I have mixed emotions about the poor and needy. Been there, done that. In order to protect the feelings of others I don’t often discuss how poor or needy I have been in the past. Another lifetime… and by God’s grace one that I don’t often think about. But I do have enough experience to know that many people are homeless and hungry because of their own mistakes and habits and poor decisions. They are not all victims of circumstance or disaster. So I am sometimes inclined to think “you made your bed…” or “We worked hard to get out, and you can too!” But the softer side of me knows that neither attitude will keep someone warm or fill their stomach. And it’s impossible to do anything positive and productive about your situation when you are cold and hungry.
During cold weather and natural disasters we see and hear a lot about charity. At times of crisis we are more than willing to collect supplies and raise money and rush to aid those in need. When we shiver during our walk from our warm house to our warm car, we worry about those huddled in icy alleys. But many of the poor are poor 365 days a year. They live through one crisis after another. They exist from one day to another, dependent on shelters and food banks or friends and relatives. When the skies clear and the weather warms up and our attentions return to lawn mowing and sports and vacations we tend to forget that others are still sleeping on the street and rummaging through garbage cans for their next meal. So it is crucial for them and for the rest of us to have programs and policies in place that address the issues of poverty and hunger all year long. That’s where life gets complicated. That’s where people draw a line and argue over the government’s role in supporting people. That’s when poverty becomes a pawn in the budget debates and legislative squabbles. That’s when charity becomes so complicated that we have yet to arrive at any national consensus that solves the problems of the poor and needy. Perhaps that’s why the Bible says that the poor will always be with us.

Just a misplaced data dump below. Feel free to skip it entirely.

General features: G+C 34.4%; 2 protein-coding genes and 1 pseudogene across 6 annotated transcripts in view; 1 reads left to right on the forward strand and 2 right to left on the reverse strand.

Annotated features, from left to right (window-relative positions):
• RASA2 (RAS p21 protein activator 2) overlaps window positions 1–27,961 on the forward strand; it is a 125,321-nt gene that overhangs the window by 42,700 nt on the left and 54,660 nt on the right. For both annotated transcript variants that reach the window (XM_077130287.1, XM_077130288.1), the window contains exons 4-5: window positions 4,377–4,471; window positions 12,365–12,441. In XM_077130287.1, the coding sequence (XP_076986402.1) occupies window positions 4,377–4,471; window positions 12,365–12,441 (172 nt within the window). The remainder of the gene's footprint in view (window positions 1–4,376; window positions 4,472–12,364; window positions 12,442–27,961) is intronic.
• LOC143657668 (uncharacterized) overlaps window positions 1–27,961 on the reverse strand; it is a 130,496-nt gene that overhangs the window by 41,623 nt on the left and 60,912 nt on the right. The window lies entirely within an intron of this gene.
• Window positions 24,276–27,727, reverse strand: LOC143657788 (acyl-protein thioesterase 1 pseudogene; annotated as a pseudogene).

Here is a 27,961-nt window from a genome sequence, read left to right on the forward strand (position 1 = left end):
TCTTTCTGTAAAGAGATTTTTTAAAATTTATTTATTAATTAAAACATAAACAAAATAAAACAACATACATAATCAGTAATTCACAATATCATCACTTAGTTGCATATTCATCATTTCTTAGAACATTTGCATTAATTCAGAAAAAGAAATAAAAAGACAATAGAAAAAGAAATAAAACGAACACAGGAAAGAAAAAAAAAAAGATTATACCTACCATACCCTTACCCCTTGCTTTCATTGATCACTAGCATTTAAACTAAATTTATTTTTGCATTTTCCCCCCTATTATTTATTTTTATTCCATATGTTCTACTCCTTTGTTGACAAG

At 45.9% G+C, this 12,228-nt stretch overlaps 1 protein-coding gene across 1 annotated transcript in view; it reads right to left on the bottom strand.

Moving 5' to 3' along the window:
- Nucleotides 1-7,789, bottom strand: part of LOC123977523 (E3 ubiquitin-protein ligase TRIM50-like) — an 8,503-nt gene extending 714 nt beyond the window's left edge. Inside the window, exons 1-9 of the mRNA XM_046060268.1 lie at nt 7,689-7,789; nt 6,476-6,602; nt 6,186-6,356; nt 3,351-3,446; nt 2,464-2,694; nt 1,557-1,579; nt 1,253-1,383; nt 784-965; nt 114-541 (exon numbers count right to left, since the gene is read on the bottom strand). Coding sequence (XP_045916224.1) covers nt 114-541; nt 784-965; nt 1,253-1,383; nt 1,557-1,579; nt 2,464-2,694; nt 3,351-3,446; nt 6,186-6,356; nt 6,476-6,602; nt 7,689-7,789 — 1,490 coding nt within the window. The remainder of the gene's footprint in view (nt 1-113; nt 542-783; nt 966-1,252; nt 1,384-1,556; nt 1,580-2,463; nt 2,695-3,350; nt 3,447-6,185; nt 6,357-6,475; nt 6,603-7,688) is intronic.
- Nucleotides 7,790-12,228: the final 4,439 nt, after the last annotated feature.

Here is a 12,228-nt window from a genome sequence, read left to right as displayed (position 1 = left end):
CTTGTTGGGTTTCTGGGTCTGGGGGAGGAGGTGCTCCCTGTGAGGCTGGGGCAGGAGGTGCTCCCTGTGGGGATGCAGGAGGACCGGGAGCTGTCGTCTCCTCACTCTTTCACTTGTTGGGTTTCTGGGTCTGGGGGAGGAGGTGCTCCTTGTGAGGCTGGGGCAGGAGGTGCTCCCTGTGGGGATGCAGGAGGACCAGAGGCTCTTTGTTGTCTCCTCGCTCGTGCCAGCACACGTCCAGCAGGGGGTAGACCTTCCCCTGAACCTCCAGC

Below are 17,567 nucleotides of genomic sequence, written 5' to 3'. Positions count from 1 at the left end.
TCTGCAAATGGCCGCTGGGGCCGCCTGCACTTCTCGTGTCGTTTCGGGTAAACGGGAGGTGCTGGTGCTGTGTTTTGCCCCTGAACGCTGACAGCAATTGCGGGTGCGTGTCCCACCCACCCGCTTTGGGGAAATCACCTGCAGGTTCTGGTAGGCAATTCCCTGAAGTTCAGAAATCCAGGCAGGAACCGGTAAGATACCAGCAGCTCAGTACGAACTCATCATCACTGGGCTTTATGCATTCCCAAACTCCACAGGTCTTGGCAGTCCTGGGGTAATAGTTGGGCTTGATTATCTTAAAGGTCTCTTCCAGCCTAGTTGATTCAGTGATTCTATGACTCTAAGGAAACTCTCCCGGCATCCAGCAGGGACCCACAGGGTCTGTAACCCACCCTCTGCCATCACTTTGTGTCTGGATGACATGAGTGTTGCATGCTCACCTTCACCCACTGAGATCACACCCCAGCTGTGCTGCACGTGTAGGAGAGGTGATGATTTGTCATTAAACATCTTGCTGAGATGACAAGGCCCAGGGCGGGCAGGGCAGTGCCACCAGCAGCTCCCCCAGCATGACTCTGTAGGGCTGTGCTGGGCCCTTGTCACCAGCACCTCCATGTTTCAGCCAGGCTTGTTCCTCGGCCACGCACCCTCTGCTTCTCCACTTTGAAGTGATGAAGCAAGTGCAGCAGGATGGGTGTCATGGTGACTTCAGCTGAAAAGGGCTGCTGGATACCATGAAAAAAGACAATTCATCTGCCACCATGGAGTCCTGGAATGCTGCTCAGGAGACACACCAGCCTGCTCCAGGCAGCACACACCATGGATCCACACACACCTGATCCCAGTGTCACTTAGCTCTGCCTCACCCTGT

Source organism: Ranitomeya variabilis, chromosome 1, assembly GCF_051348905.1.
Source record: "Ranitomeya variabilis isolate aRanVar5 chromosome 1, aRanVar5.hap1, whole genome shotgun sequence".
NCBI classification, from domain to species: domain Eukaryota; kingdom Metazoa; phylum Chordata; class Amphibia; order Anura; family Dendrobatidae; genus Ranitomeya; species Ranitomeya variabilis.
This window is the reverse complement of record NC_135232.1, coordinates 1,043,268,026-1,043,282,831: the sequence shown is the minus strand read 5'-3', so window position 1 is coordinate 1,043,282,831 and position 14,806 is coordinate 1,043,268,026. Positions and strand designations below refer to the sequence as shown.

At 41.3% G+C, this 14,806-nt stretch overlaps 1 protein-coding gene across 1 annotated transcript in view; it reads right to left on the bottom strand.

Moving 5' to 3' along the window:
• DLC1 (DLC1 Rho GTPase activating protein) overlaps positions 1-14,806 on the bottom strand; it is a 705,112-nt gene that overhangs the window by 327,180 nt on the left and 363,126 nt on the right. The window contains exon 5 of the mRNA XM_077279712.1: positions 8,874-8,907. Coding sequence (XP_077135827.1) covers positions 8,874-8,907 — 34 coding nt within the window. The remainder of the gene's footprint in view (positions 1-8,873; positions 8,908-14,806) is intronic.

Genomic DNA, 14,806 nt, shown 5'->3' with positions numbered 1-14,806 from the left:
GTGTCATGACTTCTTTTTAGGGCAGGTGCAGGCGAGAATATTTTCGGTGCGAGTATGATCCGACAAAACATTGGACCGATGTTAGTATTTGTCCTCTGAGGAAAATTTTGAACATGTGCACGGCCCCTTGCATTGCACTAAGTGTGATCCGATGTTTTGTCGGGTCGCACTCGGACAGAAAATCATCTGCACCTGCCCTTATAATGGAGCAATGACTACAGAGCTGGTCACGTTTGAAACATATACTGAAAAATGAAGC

I thought it ironic that the story of groups across the nation raising money for the Philippines was reported last night on the same day as the announcement that Francis Bacon’s painting sold for a record $142.4 million dollars. In fact, the total for the Christie’s auction was $691.5 million dollars, the highest total for any single auction in history. I don’t know who has that much money. We live in a world of extreme contrasts and there are certainly lifestyles and priorities that I don’t comprehend at all. But it just goes to show that lack of money is not the world’s problem…only the distribution of it.
The Bible admonishes us not to judge others, neither the poor nor the wealthy, lest we be judged by them as well. But pay careful attention to Matthew and the context of his words. He doesn’t say we are forbidden to judge. He just warns us not to dish it out if we can’t take it ourselves! We love to quote 7:1 to our own advantage, depending on our purpose, but we overlook the conclusion of 7:12- “Therefore all things whatsoever ye would that men should do to you, do ye even so to them: for this is the law and the prophets.” So you can do whatever you want. As for me, I think that during the cold months ahead I would want people to give me a warm coat and a hearty meal and wait until spring to judge my mistakes. So that’s what I’ll do.